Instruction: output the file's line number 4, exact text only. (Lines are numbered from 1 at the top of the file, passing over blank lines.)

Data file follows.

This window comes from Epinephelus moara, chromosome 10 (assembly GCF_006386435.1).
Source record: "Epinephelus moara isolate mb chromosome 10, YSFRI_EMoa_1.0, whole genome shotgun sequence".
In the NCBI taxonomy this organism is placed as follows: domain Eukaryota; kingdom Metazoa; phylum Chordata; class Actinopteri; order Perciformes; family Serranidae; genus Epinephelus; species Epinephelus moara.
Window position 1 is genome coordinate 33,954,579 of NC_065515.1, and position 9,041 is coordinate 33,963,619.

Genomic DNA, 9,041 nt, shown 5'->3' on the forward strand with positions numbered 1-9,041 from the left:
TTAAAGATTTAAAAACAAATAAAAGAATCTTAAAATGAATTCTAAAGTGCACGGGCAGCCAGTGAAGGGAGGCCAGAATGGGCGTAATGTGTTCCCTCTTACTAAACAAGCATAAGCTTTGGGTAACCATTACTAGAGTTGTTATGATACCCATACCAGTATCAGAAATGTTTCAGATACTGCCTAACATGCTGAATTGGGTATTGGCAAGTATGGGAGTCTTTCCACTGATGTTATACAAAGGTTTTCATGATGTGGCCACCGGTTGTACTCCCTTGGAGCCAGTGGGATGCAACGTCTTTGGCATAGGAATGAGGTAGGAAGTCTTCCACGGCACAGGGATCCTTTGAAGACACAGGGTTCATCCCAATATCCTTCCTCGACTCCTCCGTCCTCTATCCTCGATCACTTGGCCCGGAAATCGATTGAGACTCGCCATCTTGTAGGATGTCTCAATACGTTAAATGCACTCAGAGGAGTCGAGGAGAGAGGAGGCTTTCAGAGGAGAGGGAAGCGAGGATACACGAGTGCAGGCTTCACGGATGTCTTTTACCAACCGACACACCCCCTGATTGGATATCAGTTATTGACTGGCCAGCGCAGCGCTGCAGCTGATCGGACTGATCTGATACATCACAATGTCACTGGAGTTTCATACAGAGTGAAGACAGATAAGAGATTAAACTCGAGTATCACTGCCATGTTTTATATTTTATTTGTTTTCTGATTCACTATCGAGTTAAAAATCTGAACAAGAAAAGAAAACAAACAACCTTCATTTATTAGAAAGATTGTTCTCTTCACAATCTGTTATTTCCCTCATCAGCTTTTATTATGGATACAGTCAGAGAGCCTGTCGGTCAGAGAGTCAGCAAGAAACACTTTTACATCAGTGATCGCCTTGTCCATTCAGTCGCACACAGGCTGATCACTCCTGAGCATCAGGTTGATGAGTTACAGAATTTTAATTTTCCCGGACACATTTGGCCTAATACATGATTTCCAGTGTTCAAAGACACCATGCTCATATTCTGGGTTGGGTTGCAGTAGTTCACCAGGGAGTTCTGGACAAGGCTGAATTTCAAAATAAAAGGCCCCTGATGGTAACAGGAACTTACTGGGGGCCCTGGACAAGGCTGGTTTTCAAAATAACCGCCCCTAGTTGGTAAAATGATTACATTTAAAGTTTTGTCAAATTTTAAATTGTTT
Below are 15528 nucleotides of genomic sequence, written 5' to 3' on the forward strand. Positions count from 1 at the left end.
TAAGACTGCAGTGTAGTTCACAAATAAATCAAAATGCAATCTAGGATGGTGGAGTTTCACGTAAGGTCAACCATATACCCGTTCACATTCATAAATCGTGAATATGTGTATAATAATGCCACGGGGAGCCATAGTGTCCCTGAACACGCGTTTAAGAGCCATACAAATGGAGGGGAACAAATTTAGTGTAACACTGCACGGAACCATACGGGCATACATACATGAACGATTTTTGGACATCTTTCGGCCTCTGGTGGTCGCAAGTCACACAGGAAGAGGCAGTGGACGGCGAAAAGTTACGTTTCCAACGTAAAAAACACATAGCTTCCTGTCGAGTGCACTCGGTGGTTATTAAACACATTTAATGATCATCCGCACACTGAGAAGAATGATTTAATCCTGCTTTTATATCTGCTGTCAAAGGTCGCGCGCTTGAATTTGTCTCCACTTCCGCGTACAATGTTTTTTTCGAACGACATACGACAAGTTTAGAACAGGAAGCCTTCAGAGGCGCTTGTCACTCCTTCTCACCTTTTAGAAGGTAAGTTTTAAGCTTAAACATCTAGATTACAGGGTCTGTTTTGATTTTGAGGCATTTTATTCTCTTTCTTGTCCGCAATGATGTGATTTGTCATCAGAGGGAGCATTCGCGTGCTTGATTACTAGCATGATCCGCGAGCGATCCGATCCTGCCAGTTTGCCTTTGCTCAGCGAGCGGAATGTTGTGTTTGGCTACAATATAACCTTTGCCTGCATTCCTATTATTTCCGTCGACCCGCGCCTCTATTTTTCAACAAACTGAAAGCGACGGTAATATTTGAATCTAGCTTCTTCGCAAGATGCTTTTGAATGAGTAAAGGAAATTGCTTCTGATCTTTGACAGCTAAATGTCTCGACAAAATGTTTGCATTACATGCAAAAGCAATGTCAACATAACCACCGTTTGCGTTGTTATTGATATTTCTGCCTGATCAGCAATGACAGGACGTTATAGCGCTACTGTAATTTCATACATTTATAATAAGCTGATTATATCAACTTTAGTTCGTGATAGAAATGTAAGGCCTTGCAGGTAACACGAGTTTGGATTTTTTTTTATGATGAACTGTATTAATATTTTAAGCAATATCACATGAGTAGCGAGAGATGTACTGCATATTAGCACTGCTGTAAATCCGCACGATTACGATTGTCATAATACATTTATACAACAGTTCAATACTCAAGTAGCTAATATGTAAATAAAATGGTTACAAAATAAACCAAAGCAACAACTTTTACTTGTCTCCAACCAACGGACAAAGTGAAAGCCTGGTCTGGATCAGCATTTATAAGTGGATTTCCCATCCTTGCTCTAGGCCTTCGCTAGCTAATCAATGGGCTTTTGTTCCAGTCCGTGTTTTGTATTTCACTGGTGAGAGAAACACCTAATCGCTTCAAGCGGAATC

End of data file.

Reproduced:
Window position 1 is genome coordinate 33,954,579 of NC_065515.1, and position 9,041 is coordinate 33,963,619.